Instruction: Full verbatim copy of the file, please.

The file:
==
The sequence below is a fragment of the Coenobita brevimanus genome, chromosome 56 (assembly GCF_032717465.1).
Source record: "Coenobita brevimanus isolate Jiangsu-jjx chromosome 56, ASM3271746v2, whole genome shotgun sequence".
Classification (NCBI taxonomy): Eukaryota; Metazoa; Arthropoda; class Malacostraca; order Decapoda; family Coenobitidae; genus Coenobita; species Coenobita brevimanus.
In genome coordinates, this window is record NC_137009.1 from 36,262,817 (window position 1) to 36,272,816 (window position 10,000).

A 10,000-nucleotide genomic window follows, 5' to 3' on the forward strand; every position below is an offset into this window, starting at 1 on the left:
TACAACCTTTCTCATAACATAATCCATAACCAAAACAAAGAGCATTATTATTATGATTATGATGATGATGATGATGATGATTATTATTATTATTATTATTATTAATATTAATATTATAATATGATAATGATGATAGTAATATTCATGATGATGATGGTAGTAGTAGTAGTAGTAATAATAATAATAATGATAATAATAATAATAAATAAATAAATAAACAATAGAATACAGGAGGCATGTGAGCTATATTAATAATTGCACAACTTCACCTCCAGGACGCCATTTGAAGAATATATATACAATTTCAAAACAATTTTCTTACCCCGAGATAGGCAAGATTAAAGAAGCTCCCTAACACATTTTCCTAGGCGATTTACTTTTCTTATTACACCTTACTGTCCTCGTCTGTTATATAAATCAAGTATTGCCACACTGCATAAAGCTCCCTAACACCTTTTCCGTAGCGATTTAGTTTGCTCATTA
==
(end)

The sequence below is a fragment of the Coenobita brevimanus genome, chromosome 56 (assembly GCF_032717465.1).
Source record: "Coenobita brevimanus isolate Jiangsu-jjx chromosome 56, ASM3271746v2, whole genome shotgun sequence".
Classification (NCBI taxonomy): Eukaryota; Metazoa; Arthropoda; class Malacostraca; order Decapoda; family Coenobitidae; genus Coenobita; species Coenobita brevimanus.
In genome coordinates, this window is record NC_137009.1 from 36,262,817 (window position 1) to 36,272,816 (window position 10,000).

A 10,000-nucleotide genomic window follows, 5' to 3' on the forward strand; every position below is an offset into this window, starting at 1 on the left:
TACAACCTTTCTCATAACATAATCCATAACCAAAACAAAGAGCATTATTATTATGATTATGATGATGATGATGATGATGATTATTATTATTATTATTATTATTAATATTAATATTATAATATGATAATGATGATAGTAATATTCATGATGATGATGGTAGTAGTAGTAGTAGTAATAATAATAATAATGATAATAATAATAATAAATAAATAAATAAACAATAGAATACAGGAGGCATGTGAGCTATATTAATAATTGCACAACTTCACCTCCAGGACGCCATTTGAAGAATATATATACAATTTCAAAACAATTTTCTTACCCCGAGATAGGCAAGATTAAAGAAGCTCCCTAACACATTTTCCTAGGCGATTTACTTTTCTTATTACACCTTACTGTCCTCGTCTGTTATATAAATCAAGTATTGCCACACTGCATAAAGCTCCCTAACACCTTTTCCGTAGCGATTTAGTTTGCTCATTA